One could dismiss Grimm as just another police procedural with a sheen of fantasy painted over it. Fans of the show, which is on a lot of “best of” lists as 2011 draws to a close, will insist it is anything but. By all accounts it is a highly original show that puts a bona fide twist on the mystery-of-the-week formula. I, for one, have only seen the pilot. And based on this first episode, Grimm appears to be just another cop drama. It’s very possible that was the intention, seeing as NBC is the network that gave us the Law & Order franchise and has failed miserably in recent years with sci-fi and fantasy. So maybe creators Jim Kouf and David Greenwalt needed to present a first episode that felt tried-and-true. Their gambit worked. The show has now been picked up for a full season.

The episode opens, as so many of these things do, with a character who we will only know for a few minutes before she is gruesomely murdered. We watch a young woman jog along a wooded trail, before a truly jump-out-of-your-seat moment. Next, as per the formula, we meet the detectives called in to inspect the crime scene. Nick Burkhardt (David Giuntoli, Privileged) and his partner, Hank (Russell Hornsby) check out the victims iPod, still blaring “Sweet Dreams are Made of This,” and what appears to be her arm. It looks like an animal attack except for the boot prints in the vicinity.

At this point I found myself becoming distracted by product placements, namely iPod, iPhone and Nike, as well as the importance placed on the song playing on the iPod. (This latter detail does turn out to be surprisingly important.) Nick, meanwhile is distracted by something else. He starts noticing that when he looks at certain individuals they morph momentarily into monster versions of themselves.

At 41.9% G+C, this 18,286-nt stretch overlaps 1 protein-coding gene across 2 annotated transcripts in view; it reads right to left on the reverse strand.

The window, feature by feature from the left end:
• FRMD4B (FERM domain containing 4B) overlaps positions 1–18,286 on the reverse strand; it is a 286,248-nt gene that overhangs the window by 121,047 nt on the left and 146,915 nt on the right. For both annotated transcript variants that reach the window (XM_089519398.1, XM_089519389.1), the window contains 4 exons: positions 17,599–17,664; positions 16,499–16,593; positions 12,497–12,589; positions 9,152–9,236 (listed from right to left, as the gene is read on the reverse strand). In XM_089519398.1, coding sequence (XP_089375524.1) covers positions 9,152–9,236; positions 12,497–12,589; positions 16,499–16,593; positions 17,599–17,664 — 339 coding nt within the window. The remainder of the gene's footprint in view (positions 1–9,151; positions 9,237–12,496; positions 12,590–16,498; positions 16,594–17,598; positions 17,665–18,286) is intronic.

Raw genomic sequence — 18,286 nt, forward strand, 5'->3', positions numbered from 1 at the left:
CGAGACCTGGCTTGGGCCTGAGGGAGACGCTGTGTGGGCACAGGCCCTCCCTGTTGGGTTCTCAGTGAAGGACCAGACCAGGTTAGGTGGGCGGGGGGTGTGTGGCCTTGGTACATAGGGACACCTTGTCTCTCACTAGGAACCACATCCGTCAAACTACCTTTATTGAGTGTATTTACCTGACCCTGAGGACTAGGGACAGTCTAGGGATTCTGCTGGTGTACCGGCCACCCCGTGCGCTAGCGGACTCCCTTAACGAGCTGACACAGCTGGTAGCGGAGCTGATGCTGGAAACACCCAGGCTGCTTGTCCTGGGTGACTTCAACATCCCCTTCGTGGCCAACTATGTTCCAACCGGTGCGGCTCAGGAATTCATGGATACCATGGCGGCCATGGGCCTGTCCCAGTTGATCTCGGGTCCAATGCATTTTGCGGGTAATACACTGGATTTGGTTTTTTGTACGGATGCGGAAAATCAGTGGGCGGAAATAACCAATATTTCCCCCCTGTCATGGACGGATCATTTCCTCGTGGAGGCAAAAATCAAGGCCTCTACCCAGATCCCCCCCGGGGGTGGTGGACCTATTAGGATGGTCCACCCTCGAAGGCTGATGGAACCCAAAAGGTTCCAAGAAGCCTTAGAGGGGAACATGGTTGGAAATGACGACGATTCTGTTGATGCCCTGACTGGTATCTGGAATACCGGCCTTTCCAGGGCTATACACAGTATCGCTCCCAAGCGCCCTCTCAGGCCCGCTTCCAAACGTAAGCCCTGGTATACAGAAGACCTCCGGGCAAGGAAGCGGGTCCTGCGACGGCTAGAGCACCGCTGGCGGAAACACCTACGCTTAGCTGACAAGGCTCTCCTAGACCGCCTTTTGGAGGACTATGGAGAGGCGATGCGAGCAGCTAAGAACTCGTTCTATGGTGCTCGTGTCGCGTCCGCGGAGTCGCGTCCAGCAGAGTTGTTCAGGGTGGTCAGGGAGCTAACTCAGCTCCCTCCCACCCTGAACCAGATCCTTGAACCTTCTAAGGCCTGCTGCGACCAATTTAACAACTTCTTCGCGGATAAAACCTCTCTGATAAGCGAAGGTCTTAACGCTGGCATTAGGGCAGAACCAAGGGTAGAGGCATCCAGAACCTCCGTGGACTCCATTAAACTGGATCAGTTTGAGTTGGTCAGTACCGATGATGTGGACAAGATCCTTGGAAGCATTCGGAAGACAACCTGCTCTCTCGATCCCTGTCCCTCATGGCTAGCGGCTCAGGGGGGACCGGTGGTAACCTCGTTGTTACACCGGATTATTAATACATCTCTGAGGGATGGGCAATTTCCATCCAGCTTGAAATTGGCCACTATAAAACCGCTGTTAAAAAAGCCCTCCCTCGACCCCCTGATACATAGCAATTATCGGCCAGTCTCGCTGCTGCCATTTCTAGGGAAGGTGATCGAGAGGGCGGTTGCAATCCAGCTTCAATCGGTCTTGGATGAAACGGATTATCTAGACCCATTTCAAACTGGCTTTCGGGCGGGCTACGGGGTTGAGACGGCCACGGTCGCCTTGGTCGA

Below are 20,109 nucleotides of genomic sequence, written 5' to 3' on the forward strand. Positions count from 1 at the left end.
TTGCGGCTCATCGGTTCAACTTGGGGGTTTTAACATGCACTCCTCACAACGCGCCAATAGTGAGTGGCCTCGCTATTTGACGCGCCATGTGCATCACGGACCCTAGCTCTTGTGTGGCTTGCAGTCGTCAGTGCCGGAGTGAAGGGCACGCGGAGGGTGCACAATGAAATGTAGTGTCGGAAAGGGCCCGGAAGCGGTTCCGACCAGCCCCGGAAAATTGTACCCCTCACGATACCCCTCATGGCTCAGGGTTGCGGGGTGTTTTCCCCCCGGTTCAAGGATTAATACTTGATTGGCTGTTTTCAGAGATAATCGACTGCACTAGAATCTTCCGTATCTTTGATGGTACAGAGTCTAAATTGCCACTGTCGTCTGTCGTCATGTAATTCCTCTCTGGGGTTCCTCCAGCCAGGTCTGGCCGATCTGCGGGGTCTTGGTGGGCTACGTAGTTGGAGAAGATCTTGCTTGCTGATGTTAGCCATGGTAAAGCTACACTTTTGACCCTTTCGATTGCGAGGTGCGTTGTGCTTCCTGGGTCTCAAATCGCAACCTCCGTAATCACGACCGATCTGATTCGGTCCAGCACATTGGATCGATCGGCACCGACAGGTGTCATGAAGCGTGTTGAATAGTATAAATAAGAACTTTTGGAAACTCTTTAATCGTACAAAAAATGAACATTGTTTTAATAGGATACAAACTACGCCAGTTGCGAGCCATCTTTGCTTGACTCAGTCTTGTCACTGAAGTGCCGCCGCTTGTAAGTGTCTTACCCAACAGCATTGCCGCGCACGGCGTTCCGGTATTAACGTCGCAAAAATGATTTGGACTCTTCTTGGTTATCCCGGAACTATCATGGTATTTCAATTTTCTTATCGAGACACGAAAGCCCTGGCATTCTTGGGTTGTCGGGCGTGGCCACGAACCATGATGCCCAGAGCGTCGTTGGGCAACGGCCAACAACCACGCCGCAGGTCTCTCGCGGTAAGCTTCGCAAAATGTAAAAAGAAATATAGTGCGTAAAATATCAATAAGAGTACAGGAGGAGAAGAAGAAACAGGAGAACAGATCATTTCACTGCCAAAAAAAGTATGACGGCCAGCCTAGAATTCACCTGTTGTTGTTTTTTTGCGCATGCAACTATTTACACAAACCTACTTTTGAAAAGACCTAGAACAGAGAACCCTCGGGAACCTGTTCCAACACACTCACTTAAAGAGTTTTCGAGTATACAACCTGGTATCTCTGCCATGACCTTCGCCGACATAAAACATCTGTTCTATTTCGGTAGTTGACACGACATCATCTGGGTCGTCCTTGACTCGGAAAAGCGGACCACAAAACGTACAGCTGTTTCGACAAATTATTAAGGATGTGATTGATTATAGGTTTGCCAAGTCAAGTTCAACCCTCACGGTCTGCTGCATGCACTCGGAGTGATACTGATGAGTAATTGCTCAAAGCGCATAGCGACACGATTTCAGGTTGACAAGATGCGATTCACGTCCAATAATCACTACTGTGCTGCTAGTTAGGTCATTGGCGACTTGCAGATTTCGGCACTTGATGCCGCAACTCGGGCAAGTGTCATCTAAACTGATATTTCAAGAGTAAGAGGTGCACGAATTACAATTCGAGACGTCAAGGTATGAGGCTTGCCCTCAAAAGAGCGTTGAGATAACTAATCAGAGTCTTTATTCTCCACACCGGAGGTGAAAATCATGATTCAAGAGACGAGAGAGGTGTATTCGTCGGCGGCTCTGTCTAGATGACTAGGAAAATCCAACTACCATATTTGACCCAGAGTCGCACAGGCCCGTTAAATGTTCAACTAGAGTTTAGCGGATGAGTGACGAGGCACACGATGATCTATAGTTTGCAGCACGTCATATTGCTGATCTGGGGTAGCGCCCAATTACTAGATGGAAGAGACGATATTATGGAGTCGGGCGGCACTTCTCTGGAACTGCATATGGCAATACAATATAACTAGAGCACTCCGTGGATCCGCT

As the police set out on the path of the killer, a little girl is abducted, and the audience is shown a mailman wearing boots like the ones that made the prints at the first crime scene. Both victims are wearing red hoodies at the time of their abduction; so here we have our first fairy tale tie-in. (Later episodes go on to explore other well-worn yarns.)

Nick is visited by an aunt who is dying of cancer, and she provides us with the premise for the show. She, like Nick, is a Grimm. That’s not a family name, but a title of sorts. We are not told exactly what that means, and neither is Nick. The implication is that they are put on this Earth to battle bad guys; it’s hard not to compare these Grimms to the brothers in 2005’s The Brothers Grimm.

Nick, his aunt Marie, and his girlfriend, Juliette, are not particularly memorable characters. As the story is plodding along, at last we meet Monroe. Nick sees Monroe (Silas Weir Mitchell, My Name is Earl), thanks to his Grimm-vision, as a snarling beast. Naturally, Nick suspects him in the recent crimes.

The best scene of the pilot is one where he and Nick meet; Monroe is busily marking his territory when Nick arrives. Monroe is a wolf-man or, as we learn, a blutbad (a German word meaning “bloodbath”). After attacking Nick in his yard, Monroe invites him in for a beer. In a fun role-reversal, Monroe marvels at the experience of meeting a real life Grimm. “I’ve heard about you guys all my life. My parents used to tell me stories about you guys; scared the hell out of me.” Like Angel of the Whedonverse, Monroe is a reformed monster. He stays on the straight and narrow through “a strict regimen of diet, drugs and Pilates.” The relationship that develops between wolf and cop promises to be the glue that holds this show together.

If you can get through a rather dull first half to meet Monroe, Grimm looks like it might be a fun ride. Even if it begins with a procedural approach it could grow into something more (think Fringe). All 7 existing episodes are available on Hulu, if you want to catch up before new episodes resume on January 6.

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